Two former nurses are speaking out about the conditions inside the Planned Parenthood clinic in Wilmington, Del. (Image source: YouTube)
A Planned Parenthood clinic in Delaware has temporarily shut its doors after two former nurses said it was so unsafe that patients could have been at risk of contracting AIDS.
It's the same abortion clinic in Wilmington, Del. where a Catholic grandmother said she was assaulted last month. Rae Stabosz told TheBlaze she's part of a group that regularly prays outside the clinic when an ambulance pulled up outside. After Stabosz pulled out her iPhone and started to film, she said a woman "barreled" into her and took her phone.
One month later, the clinic has halted its services and is the subject of a probe by the Delaware Department of Health and Social Services, WPVI-TV reported.
Since Jan. 4, five women have allegedly been rushed from the clinic to the emergency room following procedures, according to WPVI. In audio from 911 calls obtained by the station, a caller said one woman was "bleeding." In another call, they said "a patient is not reacting to a sedation that we gave her, and she pretty much passed out."
Nurses Jayne Mitchell-Werbrich and Joyce Vasikonis told WPVI they quit their jobs at the clinic out of fear of what would happen if a patient were harmed.
"It was just unsafe. I couldn't tell you how ridiculously unsafe it was," Werbrich said.
She said conditions inside were unsanitary -- one doctor, she said, didn't even wear gloves.
"He didn't wear gloves," Werbrich said. "He didn't believe he needed to wear them."
Vasikonis told WPVI unsterilized instruments were used on patients.
"They were using instruments on patients that were not sterile," she said.
The nurses alleged there was such a focus on getting patients in and out that operating tables were left bloody and unclean.
Image source: WPVI-TV
"It's not washed down, it's not even cleaned off, you know? It has bloody drainage on it," Werbrich said.
Vasikonis noted, "They could be at risk of getting hepatitis, even AIDS."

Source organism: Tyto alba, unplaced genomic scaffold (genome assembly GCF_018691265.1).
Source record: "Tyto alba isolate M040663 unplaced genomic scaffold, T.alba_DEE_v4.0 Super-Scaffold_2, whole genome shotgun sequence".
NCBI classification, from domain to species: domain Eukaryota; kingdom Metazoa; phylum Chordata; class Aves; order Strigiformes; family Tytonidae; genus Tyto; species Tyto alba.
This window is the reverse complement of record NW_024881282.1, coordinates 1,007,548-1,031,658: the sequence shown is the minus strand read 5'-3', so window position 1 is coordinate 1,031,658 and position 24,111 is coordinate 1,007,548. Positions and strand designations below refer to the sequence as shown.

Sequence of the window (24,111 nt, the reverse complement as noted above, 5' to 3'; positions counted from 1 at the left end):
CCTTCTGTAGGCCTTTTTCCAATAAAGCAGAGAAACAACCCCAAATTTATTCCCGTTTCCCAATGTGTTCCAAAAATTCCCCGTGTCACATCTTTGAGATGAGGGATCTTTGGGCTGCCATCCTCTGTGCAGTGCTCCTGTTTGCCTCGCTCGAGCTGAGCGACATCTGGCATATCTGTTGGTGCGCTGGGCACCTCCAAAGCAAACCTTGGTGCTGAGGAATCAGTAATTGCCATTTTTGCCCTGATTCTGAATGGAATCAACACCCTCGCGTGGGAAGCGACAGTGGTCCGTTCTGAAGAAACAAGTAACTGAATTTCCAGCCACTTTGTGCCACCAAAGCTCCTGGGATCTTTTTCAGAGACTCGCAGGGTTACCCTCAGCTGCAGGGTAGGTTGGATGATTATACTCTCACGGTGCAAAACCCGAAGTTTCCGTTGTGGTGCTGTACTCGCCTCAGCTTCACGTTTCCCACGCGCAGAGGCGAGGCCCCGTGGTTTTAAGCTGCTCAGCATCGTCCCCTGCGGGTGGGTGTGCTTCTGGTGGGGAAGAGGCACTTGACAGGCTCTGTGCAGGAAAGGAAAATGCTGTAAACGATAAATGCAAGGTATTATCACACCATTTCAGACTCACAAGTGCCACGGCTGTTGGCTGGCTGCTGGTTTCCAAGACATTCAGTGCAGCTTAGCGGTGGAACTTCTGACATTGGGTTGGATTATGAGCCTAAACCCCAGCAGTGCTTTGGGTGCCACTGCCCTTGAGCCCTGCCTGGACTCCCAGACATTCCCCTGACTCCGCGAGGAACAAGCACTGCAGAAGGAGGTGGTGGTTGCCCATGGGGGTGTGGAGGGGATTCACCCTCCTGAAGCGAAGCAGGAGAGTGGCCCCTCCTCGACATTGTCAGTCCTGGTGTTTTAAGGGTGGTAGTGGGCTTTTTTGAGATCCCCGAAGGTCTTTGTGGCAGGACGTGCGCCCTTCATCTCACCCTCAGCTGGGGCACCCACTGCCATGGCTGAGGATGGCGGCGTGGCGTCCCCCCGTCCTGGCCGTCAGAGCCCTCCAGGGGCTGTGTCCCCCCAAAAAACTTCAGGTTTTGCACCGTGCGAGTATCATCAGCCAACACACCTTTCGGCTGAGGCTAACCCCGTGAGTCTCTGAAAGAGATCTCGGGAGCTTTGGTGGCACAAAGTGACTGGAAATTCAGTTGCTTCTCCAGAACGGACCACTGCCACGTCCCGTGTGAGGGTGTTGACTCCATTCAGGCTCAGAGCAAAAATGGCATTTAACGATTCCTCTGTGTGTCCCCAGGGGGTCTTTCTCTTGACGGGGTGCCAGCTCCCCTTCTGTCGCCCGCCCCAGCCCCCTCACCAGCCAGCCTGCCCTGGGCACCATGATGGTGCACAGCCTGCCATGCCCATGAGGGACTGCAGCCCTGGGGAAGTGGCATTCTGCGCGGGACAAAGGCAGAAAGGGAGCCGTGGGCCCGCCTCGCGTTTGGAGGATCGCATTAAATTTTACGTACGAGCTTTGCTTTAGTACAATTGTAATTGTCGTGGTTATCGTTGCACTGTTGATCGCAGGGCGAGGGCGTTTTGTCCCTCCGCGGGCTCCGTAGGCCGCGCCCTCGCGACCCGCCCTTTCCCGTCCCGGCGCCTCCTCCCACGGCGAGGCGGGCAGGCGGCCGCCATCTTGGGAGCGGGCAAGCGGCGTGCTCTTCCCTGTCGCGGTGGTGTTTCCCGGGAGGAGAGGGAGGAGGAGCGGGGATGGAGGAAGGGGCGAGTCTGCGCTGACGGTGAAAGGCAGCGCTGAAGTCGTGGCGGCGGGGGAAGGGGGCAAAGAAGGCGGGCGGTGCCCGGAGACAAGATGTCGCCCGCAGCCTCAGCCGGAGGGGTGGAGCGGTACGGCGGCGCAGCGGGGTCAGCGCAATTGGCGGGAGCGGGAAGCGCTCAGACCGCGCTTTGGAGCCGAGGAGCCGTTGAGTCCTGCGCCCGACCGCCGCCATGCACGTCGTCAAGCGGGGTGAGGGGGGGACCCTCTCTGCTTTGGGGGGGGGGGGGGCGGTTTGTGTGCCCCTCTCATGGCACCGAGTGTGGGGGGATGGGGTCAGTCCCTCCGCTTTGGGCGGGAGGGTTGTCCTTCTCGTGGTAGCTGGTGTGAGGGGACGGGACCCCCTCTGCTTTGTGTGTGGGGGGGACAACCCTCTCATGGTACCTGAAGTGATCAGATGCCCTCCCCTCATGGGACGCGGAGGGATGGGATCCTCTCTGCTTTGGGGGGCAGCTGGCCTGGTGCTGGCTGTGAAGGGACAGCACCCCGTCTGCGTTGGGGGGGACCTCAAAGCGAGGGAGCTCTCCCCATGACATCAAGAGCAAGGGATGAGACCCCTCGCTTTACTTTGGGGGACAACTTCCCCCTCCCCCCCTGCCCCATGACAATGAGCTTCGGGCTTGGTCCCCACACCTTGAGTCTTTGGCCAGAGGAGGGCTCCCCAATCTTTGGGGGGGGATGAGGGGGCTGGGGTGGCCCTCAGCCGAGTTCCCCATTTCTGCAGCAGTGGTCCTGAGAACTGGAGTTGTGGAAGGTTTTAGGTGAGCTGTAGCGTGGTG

According to WPVI, the nurses described what was happening at the Planned Parenthood as "a meat market style of assembly-line abortions."
"Planned Parenthood needs to close its doors, it needs to be cleaned up, the staff needs to be trained," Werbrich said.
In Delaware, clinics like Planned Parenthood aren't subject to routine health inspections like hospitals are, and it's essentially up to Planned Parenthood to police itself. The state agency steps in to inspect only after a complaint is lodged, Mary Peterson with the Delaware Health and Social Services told WPVI.
That happened after such a complaint was made in October, but Peterson said they found no problems with sterilized instruments or with blood left behind after procedures.
The agency is investigating the circumstances surrounding the five women who were rushed to the hospital. According to WPVI, at least one patient plans to sue the clinic following what was described as a "botched abortion."
A doctor and two other nurses have also recently left, according to WPVI, but Planned Parenthood would not confirm whether they were fired or had resigned.
In an online statement posted Wednesday, Planned Parenthood of Delaware President Ruth Lytle-Barnaby said the temporary closure is the result of a recent "review of patient services."
"I determined that we need to take immediate steps to assure our patients of our high-quality care, including enacting immediate personnel changes. We do not tolerate employees that fail to meet our standards for patient care and services. We have made some modifications to our clinical hours for the next several weeks so that we can orient and fully train new staff," she said.
Lytle-Barnaby said she also invited "a team of medical experts from our national office" to "confirm we are addressing every concern."
"We are confident patient care is high quality, but if we identify any additional issues with our quality of services we are prepared to take swift action. ... Patient health and safety has always been — and remains — our top priority," she said.